GoPro is holding its first debt offering since going public nearly three years ago, as it grapples with a sharp drop in action camera sales.
The maker of the Hero series of rugged wearable cameras is looking to raise $150m in convertible notes, after embarking on a cost-cutting programme a few months ago. Last year, GoPro posted a net loss of $419m as revenues fell by 27 per cent, ending 2016 with $192m in cash and equivalents.
In November, Silicon Valley-based GoPro said it would cut 200 positions as part of an effort to reduce its overhead, including shuttering its media division. That was followed in March by another round of job cuts, even as it said that first-quarter sales would be at the higher end of its guidance range, at $190-210m.
“We’re determined that GoPro’s financial performance match the strength of our products and brand,” Nick Woodman, GoPro’s chief executive, said last month. “Importantly, expense reductions preserve our product roadmap, and we are tracking to full-year non-GAAP profitability in 2017.”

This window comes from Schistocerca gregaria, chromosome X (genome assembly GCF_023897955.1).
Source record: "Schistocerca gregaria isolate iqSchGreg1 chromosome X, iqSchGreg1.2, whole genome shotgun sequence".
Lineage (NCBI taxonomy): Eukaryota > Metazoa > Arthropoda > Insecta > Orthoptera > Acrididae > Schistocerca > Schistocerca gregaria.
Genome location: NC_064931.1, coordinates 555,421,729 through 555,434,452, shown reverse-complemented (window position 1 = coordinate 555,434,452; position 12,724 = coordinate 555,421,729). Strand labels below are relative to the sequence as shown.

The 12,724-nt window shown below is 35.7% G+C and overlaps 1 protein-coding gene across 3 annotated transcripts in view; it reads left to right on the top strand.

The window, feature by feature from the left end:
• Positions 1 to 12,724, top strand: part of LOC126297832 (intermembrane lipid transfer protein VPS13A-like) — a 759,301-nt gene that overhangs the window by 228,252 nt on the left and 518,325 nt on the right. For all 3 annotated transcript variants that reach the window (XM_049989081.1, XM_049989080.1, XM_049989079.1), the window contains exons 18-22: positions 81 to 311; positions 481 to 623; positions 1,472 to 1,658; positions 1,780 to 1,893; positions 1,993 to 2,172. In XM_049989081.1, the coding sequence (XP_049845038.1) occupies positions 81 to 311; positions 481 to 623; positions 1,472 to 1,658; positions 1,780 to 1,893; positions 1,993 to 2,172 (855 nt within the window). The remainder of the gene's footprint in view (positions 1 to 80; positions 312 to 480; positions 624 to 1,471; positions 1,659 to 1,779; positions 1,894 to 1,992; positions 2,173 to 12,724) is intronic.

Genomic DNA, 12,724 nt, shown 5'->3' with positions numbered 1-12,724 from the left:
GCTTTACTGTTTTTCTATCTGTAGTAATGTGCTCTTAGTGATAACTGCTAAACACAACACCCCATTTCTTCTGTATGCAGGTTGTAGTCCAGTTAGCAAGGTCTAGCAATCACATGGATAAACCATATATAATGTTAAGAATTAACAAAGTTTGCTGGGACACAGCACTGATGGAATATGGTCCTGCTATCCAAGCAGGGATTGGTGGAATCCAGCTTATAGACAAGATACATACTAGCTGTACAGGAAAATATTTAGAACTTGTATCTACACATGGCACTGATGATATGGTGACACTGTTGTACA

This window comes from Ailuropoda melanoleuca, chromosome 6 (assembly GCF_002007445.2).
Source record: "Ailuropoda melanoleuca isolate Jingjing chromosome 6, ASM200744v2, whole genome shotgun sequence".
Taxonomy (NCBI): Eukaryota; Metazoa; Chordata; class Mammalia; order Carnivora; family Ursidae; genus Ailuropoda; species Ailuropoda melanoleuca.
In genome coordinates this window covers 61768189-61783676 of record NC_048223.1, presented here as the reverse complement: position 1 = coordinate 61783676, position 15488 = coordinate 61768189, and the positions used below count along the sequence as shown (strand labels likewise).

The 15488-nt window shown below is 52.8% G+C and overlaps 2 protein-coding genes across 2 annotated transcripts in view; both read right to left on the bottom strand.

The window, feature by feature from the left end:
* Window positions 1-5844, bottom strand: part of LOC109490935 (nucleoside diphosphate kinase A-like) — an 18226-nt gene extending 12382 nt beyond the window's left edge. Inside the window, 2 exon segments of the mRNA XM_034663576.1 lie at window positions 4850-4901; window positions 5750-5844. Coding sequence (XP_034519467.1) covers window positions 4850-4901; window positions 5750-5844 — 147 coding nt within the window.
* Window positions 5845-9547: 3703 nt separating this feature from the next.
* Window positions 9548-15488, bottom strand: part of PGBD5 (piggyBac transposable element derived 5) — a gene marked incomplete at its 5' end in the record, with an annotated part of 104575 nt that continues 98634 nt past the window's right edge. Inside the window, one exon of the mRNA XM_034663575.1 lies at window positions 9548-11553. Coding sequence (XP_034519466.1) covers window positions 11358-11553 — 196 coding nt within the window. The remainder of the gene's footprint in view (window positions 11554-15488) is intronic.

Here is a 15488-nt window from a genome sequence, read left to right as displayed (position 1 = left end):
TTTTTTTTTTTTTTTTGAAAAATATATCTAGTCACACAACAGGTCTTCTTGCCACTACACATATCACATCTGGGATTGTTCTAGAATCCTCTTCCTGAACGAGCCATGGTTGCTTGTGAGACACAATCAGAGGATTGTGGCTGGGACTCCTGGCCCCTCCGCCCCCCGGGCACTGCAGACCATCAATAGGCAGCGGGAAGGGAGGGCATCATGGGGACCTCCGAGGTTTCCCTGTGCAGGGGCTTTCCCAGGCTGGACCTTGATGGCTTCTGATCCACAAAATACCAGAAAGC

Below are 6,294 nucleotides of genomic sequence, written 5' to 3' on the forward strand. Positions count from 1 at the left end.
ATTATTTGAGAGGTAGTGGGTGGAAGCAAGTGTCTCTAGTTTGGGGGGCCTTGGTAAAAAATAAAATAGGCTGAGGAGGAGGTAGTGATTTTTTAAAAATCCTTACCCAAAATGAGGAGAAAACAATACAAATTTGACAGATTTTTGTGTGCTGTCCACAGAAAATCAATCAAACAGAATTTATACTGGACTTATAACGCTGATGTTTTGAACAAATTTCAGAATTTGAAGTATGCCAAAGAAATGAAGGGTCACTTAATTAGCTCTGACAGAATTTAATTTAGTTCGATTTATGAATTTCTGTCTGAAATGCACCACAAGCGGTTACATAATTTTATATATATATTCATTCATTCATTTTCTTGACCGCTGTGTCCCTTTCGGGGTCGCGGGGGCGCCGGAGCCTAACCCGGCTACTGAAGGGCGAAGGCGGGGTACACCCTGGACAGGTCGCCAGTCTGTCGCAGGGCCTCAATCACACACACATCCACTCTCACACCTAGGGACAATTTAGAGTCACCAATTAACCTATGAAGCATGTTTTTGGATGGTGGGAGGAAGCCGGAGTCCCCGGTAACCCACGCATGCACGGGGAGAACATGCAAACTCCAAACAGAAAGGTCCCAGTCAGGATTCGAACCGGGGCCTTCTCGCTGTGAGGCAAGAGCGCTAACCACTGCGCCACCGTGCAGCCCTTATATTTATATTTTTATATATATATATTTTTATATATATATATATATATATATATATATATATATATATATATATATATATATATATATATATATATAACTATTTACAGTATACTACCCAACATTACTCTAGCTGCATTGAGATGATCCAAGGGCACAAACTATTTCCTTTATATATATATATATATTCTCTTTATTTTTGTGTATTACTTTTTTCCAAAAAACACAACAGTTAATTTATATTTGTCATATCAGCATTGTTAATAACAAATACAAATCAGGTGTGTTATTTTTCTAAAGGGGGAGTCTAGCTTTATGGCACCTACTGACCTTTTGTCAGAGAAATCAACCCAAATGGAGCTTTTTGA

GoPro said on Wednesday that the proceeds of the offering would be used for general corporate purposes as well as a stock buyback. The convertible senior notes, which will be sold via a private placement, will mature in 2022.
GoPro repaid $114m in debt in 2014, just before it went public, leaving it debt-free until now. Its shares, which fell around 2 per cent after-hours on Wednesday to $8.29, are trading close to their all-time lows of $7.14.